With summer just around the corner, it's almost time to start whipping out the barbecues and hosting a backyard party. While hot dogs and hamburgers are often the food of choice for a backyard barbecue, there are some tricks you should know before slapping your patties onto the grill.
Here we teach you the top tips on how to grill burgers, including how long to grill burgers, how to get the patties to stay together, and ensuring that your meat remains juicy throughout.
There are some rules you should follow when getting ready to grill up some hamburgers such as which meat to choose, how long you should grill for, what kind of grill you can use, and little tricks to shape the patty. It might sound a little overwhelming, but don't worry because we're here to walk you through the most crucial steps.
One of the first things you want to look for before you start is the type of beef you want. Realistically you can use pre-packaged stuff from the grocery store, but if you want to make a delicious burger you should really be using freshly ground beef. The reason why is because you don't want something that's been sitting around for who knows how long. You can also ask the person behind the counter any additional questions you might have.
Typically, people tend to use different cuts of beef for their hamburgers, but a popular choice seems to be the chuck cut, which is beef that comes from a cow's shoulders. The reason why is because it's thicker and usually holds a decent lean-to-fat ratio.
You should aim to get meat that has a decent fat percentage so you can have a nice, juicy patty when you're done the grilling. Try to get beef that has about 20% fat. The remaining 80% of the beef will be lean, making the lean-to-fat ratio 80/20. Of course, you can always play around with the percentage of fat you have in your beef, especially if you're planning to cook the patties for different levels of doneness. But, 80/20 is a good place to start. Also, avoid using patties that are high in lean percentage as you want to make sure you have a juicy product when you're done, not a dried out patty.
Shaping the patty correctly is pretty important because you want to make sure that your patties actually take on the shape of a hamburger and not look sunken in or having a growth coming from the center of it. As you already know when you're grilling a patty the ends charcoal first (it's basically like this with other meats as well). But the thing is that when you pack a patty too tightly or don't shape it properly, it turns into this little hard ball instead of a nice, juicy hamburger.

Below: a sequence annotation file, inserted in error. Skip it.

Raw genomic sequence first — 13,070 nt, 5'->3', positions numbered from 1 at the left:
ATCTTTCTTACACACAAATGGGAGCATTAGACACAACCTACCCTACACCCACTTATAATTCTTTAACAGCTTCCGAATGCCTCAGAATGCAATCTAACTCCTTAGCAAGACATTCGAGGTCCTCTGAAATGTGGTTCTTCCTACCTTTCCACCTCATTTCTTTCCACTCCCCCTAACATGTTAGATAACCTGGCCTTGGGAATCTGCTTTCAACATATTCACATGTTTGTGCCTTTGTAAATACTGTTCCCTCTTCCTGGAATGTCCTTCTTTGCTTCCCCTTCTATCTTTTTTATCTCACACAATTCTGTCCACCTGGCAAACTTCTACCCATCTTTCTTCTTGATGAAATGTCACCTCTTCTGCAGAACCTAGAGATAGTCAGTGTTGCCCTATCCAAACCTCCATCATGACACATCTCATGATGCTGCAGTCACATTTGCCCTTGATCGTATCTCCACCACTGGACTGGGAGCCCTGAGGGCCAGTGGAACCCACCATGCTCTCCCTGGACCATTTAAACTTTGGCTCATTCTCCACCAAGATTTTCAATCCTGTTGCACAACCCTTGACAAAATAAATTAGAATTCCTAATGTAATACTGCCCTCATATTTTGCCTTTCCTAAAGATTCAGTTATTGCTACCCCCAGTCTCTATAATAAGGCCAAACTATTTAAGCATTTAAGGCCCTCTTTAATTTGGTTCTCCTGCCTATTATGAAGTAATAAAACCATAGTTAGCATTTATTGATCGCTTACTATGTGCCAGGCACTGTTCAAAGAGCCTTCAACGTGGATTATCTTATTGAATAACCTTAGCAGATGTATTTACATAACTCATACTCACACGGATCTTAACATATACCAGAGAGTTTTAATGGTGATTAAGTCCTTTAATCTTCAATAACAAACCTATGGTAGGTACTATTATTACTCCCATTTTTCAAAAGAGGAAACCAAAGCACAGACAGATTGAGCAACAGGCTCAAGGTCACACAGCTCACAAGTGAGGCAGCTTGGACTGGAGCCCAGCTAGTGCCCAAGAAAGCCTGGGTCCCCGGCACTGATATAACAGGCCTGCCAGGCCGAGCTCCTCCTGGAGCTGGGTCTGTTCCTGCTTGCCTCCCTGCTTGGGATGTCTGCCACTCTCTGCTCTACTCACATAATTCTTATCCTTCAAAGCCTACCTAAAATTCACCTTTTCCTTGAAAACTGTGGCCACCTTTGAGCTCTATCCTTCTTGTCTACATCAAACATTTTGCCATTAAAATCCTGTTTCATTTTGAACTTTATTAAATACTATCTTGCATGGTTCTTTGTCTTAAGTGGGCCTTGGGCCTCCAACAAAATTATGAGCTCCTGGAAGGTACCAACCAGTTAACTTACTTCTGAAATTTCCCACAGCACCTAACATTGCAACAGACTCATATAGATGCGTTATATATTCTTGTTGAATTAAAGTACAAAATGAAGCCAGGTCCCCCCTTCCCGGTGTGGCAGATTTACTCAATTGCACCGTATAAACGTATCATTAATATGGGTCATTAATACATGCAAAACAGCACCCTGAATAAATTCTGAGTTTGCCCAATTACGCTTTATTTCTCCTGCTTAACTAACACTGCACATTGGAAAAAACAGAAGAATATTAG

What you want to do is pack the patty and then press your thumb into the center of it to leave a little dimple at the top. The reason for this is that when you're grilling, the edges will grill first and the middle has the tendency to puff up a little bit. Having a dimple in the center avoids this.
You also want to ensure that you gently mold the meat into balls without packing them super tight. If you pack the burgers too tightly then you're running the risk of them losing their texture. Pack them just tight enough to stay together without crushing them.
Now we've come to the meat of the article. It's time to get grilling! But before we hop into things, let me tell you a few quick tips:
After that's all done you're going to want to grill your burgers over high heat and then move them over to a low-heat area of your grill after a couple of minutes. Here are some times you should follow depending on how your guests want their burgers done:
Medium-rare: Grill patties for about two minutes on each side over high heat. Then move to a low-heat part of the grill and cook for another two minutes. The internal temperature should be around 145 degrees Fahrenheit.
Medium: Grill patties for about two minutes on each side over high heat. Then move to low-heat and grill for an additional three minutes. The internal temperature should be about 160 degrees Fahrenheit.
Medium-well: Grill patties for about two minutes on each side over high heat. Then move to low-heat for an additional four minutes. The internal temperature should be around 165 degrees Fahrenheit.
Well-done: Grill patties for about two minutes on each side over high heat. Then move to low-heat and grill for another five minutes. The internal temperature should be around 170 degrees Fahrenheit.
Though you may like your buns untoasted let's take a walk down Memory Lane for a second. Have you ever had a great, juicy burger, placed it on an untoasted bun, and wound up with juice all over your hands? Of course! That's because the bread will turn soggy if it isn't toasted and the juiciness from the meat will soak right through it, not only causing it to fall apart, but also turning it into a goopy mess. Trust us, it's better to toast your buns.
Put out some condiments for your burgers and there you have it! You're ready to finally show up with that neighbor with your superior grilling skills.